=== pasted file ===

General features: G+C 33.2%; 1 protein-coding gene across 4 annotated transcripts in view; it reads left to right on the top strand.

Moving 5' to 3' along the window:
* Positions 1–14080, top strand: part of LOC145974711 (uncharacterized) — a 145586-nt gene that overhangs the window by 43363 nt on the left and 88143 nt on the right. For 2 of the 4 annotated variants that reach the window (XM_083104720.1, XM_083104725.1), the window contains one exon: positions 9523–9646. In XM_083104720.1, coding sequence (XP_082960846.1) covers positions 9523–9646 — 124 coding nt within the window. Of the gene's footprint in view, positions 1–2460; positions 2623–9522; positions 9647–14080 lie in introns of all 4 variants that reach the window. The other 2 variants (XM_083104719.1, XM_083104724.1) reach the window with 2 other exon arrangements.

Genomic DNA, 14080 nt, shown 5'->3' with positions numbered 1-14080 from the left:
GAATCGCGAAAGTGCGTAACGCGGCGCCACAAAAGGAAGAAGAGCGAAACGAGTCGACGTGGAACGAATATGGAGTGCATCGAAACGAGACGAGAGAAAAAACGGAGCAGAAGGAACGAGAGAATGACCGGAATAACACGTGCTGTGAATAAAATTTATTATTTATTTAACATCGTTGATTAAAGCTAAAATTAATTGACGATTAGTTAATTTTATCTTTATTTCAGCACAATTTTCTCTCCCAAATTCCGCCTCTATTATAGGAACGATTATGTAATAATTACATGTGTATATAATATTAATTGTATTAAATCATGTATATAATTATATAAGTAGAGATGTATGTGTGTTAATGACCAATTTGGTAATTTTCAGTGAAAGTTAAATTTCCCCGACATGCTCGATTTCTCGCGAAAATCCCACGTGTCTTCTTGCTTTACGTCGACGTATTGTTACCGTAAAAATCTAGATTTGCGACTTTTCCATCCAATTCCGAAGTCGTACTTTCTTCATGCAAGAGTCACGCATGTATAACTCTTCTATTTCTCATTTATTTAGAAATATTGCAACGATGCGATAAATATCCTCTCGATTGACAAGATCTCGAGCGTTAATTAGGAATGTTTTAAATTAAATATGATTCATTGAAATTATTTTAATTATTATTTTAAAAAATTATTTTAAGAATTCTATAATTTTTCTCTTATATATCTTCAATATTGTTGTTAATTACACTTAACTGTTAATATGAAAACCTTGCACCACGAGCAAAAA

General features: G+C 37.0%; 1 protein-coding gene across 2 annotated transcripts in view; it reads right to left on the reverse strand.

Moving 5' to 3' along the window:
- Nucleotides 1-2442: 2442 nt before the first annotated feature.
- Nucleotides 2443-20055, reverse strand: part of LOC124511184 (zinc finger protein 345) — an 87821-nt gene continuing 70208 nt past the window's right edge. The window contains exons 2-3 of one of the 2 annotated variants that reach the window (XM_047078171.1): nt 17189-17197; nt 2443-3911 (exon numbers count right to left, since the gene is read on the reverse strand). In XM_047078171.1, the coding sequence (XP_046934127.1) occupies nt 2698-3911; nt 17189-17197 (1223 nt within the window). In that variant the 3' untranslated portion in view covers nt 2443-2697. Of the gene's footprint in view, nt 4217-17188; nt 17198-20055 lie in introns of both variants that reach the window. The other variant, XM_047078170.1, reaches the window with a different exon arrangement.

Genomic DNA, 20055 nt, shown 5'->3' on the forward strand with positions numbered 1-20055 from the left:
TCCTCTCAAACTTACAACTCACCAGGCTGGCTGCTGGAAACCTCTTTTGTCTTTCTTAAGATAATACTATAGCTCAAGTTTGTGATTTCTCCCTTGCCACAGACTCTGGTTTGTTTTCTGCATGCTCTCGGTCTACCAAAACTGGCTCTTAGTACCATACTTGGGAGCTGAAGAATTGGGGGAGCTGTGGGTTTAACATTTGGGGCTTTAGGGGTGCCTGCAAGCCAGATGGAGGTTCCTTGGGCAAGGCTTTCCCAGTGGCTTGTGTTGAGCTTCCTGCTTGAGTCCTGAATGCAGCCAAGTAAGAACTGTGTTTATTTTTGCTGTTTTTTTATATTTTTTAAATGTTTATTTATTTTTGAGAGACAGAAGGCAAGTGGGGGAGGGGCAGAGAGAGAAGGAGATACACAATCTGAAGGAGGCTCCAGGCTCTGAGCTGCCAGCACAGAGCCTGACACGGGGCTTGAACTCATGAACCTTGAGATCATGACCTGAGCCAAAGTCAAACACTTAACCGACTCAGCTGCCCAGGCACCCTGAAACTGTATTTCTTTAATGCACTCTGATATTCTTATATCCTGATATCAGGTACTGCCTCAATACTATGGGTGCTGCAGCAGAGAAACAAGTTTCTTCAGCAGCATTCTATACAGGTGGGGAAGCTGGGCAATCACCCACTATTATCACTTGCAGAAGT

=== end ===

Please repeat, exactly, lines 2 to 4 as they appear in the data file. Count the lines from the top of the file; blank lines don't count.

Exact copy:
Moving 5' to 3' along the window:
* Positions 1–14080, top strand: part of LOC145974711 (uncharacterized) — a 145586-nt gene that overhangs the window by 43363 nt on the left and 88143 nt on the right. For 2 of the 4 annotated variants that reach the window (XM_083104720.1, XM_083104725.1), the window contains one exon: positions 9523–9646. In XM_083104720.1, coding sequence (XP_082960846.1) covers positions 9523–9646 — 124 coding nt within the window. Of the gene's footprint in view, positions 1–2460; positions 2623–9522; positions 9647–14080 lie in introns of all 4 variants that reach the window. The other 2 variants (XM_083104719.1, XM_083104724.1) reach the window with 2 other exon arrangements.

Genomic DNA, 14080 nt, shown 5'->3' with positions numbered 1-14080 from the left: